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April 30, 2004 - Image 73

Resource type:
Text
Publication:
The Detroit Jewish News, 2004-04-30

Disclaimer: Computer generated plain text may have errors. Read more about this.

An Enhanced Reference Guide
For Metro Detroit's Jewish Communi

The Sacrifice

T

wo weeks
after
NFL
player
Pat Tillman got
married in May
2002, he quietly
told his coaches
and Arizona. . ,
HARRY
Cardinal owri-46I3ill
KIRSBAUM Bidwill that he was
turning away from a
Columnist
three-year, $3.6 mil-
lion contract to join
the armed forces.
Tillman gave up the trappings that
a multi-million-dollar NFL career
could bring, to follow in his father's
footsteps: fighting for one's country.
He refused all interview requests,
and so did his family. He never con-
sidered himself any more important
than the other men and women who
chose to serve.
And that was why many -non-
sports fans did not know of Tillman
until his death on April 22 was
announced a day later..
Tillman, an Army Ranger special-
ist, was ambushed while on patrol
about 12 miles southwest of Khost
in Afghanistan.
Professional sports figures usually
make front-page news by signing
huge contracts or landing in the
pokey for drunk driving, wife beat-
ing or drug using.
I filed Tillman's press clippings
nearly two years ago and waited to
write something when he finally
returned to the NFL. But things
happen, and the media took firm
grasp of this story.
By the time I got home from work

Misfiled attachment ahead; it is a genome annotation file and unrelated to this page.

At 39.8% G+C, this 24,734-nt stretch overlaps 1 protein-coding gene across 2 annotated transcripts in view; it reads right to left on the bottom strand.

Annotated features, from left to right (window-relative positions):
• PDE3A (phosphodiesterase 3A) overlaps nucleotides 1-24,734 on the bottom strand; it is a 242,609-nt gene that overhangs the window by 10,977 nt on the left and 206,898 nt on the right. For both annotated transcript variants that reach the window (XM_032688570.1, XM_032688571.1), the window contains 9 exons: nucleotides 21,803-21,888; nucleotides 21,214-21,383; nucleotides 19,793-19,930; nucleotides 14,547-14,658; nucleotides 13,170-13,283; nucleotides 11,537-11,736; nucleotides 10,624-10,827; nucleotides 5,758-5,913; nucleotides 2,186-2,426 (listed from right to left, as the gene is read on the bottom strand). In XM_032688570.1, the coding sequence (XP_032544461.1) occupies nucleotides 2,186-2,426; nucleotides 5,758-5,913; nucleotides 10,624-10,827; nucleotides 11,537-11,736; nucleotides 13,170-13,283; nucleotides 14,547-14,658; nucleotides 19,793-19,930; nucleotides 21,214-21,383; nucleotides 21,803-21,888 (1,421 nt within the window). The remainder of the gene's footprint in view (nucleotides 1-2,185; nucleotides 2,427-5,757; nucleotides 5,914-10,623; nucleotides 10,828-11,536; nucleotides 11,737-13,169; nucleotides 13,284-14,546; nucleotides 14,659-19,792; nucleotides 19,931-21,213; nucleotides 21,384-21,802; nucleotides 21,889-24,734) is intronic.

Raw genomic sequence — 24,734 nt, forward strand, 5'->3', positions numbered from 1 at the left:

on Friday, his death led the news.
Photos of Tillman in his football jer-
sey and Ranger uniform were dis-
played on television throughout the
weekend; and former coaches, team-
mates and political figures provided
statements.
"Pat Tillman was an inspiration
both on and off the football field.
As with all who made the ultimate
sacrifice in the war on terror, his
family is in the thoughts and prayers
of President and Mrs. Bush," read
the White House statement.
"I am heartbroken today by the
news of Pat Tillman's death," said
Sen. John McCain, R-Ariz., in a
statement. "Many American families

have suffered the same terrible sacri-
fice that Pat's family must now bear,
and the patriotism that their loved
ones exemplified is as fine and com-
pelling as Pat's. But there is in Pat
Tillman's example ... such an inspi-
ration to all of us to reclaim the
essential public-spiritedness of
Americans that many of us, in low
moments, had worried was no
longer our common distinguishing
trait."
His death put a name on the war
on terrorism, said a media talking
head.
I wonder if the family of Army
Specialist Richard Trevithick of
Gaines, Mich., felt the same collec-
tive loss for Tillman?
Trevithick was killed on April 14
when an explosive device went off
near his convoy vehicle in Balad,
Iraq.
No national media types camped
out in front of the Trevithick home
in Gaines looking for a statement.
Gov. Jennifer Granholm did order
American flags to fly at half-staff on
April 21 throughout Michigan in his
honor and memory, but how many
of us knew that?
There is nothing wrong with
headlines about Tillman, a man who
gave up millions of dollars to serve
his country. But should his death
mean more to us than the loss of
Trevithick or the 828 U.S. troops
who have died so far in Iraq or in
Operation Enduring Freedom?
Whatever our political bent on the
war on terrorism, we should mourn
the deaths of these men and women
equally.
So it was a bit of a shock to read a
statement posted by filmmaker
Michael Moore on his Web site,
written on April 14, ironically on
the same day that Trevithick died.
"I oppose the U.N. or anyone else
risking the lives of their citizens to
extract us from our debacle," he said
in his Mike's Message column.
"I'm sorry, but the majority of
Americans supported this war once
it began and, sadly, that majority
must now sacrifice their children
until enough blood has been let that
maybe — just maybe — God and
the Iraqi people will forgive us in
the end."
I just hope that the Trevithick
family can forgive Moore. III

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Distributed: Week of September 10, 2004

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73

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